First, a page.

vCORE Technology Partners | Oct. 1, 2019
Technology as a force for good — whether in the classroom or the boardroom, in the data center or at the edge — was a major topic of discussion among a group of enterprise IT leaders who recently attended the vCORE IT Executive Summit in Oahu.
The summit, hosted at the North Shore’s Turtle Bay Resort, brought together some of the islands’ leading IT executives for a day of networking, panel discussions and technology conversations, focused on digital transformation through cloud and automation.
Here’s a quick sampling of three things we learned during the event:
1. IT transformation tastes better when pizza is involved.
Brent Piatti, who leads vCORE’s fast-growing Cloud Platforms & Services team, examined the return on investment for six well-known, publicly-traded companies, with some surprising results.
If you invested $1,000 in each company — Google, Apple, Amazon, Tesla, Netflix, and one mystery company — back in 2010, what was the investment worth seven years later?
A $1,000 investment into Apple inflated to about $4,610, for example, while the money invested in Amazon was worth $6,328.
But topping the chart at No. 1, with a present value north of $21,000, was a brand nearly everyone knows but no one would quite expect — Domino’s. As in the pizza.
“What did they do that was so revolutionary or different, that allowed them to beat these tech giants of the world?” Piatti asked. “Automation. They focused on systems of engagement. Mobile applications. Customer experience.”
In a spurt of digital innovation beginning in 2007, Domino’s raced ahead to be the first pizza brand to provide online ordering, mobile ordering and a pizza tracker. They experimented with “emoji ordering,” voice assistants, “zero touch ordering” and even autonomous delivery. And the investment has paid off.
“This is a pizza company,” Piatti said at the summit. “What I’m advocating to you as companies is to do what Domino’s did and think like a tech company. Think like a start-up. Put technology at the center of the way that you operate as a business, leveraging applications and DevOps principles.”
2. Digital Transformation touches nearly everything.
In the three decades leading up to the new millennium, fewer than 1,200 people managed to successfully climb Mount Everest, the world’s tallest peak at 29,029 feet.
Of those who tried, nearly one in five didn’t make it back alive.
In the two decades since, however, Everest was summited nearly 8,000 times, with the death rate plummeting to about one in 70.
Technology — including improvements in climbing gear, data, simulations and weather forecasting — is often cited as the primary factor in the dramatically-better survival and success rates.
Whether it’s something adrenaline-pumping like mountaineering or as seemingly-mundane as selling pizza, digital transformation continues to change nearly every aspect of the world around us.
3. Automation, efficiency and UX are top of mind for enterprise IT leaders.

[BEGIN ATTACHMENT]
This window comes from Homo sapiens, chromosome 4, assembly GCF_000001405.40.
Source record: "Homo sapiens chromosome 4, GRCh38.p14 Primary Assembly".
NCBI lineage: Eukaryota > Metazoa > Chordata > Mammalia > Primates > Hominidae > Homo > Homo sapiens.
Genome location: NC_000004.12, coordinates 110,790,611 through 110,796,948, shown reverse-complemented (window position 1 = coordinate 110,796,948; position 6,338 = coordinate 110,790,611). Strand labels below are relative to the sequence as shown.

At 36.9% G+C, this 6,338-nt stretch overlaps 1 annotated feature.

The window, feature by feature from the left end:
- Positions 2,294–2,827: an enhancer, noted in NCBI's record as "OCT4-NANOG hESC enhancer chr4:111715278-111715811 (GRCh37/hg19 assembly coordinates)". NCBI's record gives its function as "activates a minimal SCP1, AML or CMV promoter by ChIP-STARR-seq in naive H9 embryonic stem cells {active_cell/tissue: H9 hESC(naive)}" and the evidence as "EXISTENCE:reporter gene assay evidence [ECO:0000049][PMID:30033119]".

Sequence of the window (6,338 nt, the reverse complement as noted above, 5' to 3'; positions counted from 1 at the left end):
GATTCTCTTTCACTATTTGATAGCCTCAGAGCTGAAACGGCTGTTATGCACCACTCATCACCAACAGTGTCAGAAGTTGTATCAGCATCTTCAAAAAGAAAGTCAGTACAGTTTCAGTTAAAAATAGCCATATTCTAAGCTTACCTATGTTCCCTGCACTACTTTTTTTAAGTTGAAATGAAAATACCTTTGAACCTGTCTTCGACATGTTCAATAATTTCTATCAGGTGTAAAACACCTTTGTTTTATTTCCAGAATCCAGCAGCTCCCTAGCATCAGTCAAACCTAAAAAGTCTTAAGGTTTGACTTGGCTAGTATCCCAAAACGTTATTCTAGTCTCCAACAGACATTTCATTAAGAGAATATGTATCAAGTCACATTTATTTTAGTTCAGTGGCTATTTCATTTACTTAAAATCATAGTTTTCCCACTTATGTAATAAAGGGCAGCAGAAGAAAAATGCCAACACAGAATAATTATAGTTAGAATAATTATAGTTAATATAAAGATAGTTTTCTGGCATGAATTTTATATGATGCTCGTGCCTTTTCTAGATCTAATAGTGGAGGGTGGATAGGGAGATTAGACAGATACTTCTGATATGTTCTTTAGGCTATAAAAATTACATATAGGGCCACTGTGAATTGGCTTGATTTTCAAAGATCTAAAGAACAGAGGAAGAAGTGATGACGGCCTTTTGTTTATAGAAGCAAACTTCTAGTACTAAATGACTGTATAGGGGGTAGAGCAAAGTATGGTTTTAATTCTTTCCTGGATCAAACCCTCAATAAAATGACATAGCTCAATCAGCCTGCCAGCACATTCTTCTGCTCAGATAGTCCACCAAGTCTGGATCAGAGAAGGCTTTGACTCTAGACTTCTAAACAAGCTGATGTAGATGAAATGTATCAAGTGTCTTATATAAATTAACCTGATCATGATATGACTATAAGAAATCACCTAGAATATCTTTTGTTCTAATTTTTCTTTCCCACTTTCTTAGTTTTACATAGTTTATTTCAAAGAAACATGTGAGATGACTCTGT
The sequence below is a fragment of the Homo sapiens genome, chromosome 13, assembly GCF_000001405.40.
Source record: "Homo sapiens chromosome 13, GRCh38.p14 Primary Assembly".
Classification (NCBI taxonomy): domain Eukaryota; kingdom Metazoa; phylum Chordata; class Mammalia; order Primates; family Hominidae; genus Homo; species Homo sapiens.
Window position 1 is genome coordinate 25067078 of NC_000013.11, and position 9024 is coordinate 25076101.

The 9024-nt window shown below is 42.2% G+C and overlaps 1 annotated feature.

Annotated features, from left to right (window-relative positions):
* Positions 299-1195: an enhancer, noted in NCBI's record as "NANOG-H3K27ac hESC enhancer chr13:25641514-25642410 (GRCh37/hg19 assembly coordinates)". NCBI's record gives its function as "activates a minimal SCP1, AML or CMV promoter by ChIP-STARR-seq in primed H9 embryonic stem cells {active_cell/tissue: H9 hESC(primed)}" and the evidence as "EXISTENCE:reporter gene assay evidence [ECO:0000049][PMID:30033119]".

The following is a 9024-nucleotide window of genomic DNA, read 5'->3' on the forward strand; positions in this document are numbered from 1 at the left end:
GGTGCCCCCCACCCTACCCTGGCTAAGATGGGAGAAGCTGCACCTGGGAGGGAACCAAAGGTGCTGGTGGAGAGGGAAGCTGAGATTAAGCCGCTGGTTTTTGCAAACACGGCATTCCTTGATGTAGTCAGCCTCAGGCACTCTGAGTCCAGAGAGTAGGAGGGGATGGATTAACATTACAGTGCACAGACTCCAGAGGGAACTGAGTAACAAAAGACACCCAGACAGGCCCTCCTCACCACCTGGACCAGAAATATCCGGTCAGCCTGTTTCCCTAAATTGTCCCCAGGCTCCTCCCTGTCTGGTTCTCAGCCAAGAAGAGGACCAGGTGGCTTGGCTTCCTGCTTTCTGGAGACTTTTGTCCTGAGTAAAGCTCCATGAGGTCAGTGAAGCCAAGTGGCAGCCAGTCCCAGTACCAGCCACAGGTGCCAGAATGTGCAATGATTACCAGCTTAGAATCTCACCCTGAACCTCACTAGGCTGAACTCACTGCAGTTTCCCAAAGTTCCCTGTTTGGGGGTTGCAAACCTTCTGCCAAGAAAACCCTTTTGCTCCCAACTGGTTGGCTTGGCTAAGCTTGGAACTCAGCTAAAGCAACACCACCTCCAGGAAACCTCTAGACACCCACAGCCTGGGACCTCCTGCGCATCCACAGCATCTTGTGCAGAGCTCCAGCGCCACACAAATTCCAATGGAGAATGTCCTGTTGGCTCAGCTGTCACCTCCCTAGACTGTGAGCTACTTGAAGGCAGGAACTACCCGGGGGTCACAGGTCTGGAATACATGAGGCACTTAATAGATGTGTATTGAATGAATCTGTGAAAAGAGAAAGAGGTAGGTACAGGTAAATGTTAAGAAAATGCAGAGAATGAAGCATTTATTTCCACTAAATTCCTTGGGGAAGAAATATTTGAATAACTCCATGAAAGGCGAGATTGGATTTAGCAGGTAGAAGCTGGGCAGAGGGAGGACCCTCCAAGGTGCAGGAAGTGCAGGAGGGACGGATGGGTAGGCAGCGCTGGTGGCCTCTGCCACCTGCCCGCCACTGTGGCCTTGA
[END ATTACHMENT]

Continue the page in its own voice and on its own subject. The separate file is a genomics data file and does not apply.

A panel of IT leaders from several Hawaii-based enterprises shared their thoughts on key trends and challenges within the industry, along with a few new developments that have them excited about the future.
At Maryknoll School — Hawaii’s largest private Catholic school — Director of Technology Jim Morris is on a mission to leverage advanced technology to promote an “anytime, anywhere” learning environment. That requires modern networking devices that can produce not only higher speeds but higher efficiency in a high-density environment.
“It would be very easy for the teacher to say ‘Everybody go to this website’ and do one thing, but then everything grinds to a halt as they wait for that one webpage to load,” Morris said.
It’s no longer just about speeds and feeds, Morris said, but also the ability to do multiple things at once, to have dozens of people talking at the same time.
“With our new network, it handles those types of requests more efficiently,” he said. “So now when the teacher says ‘Everybody go to the website,’ everybody has a much better experience and the teacher can continue to be effective in keeping the kids engaged.”
For Jason Aldridge, CIO for Title Guaranty, which owns Hawaii’s largest real-estate database, the advancement of virtualization down to the container level, with Docker and Kubernetes, present some exciting possibilities moving forward.
“All of those things that are driving toward that automated, individualized environment are pretty exciting to me, especially from a deployment standpoint and also from a security/isolation standpoint,” Aldridge said. “I’m interested to see what comes from it as that technology grows and becomes more mainstream.”
Ready to learn more about how vCORE can help your organization leverage cloud and automation to drive digital transformation? Contact us at firstname.lastname@example.org.
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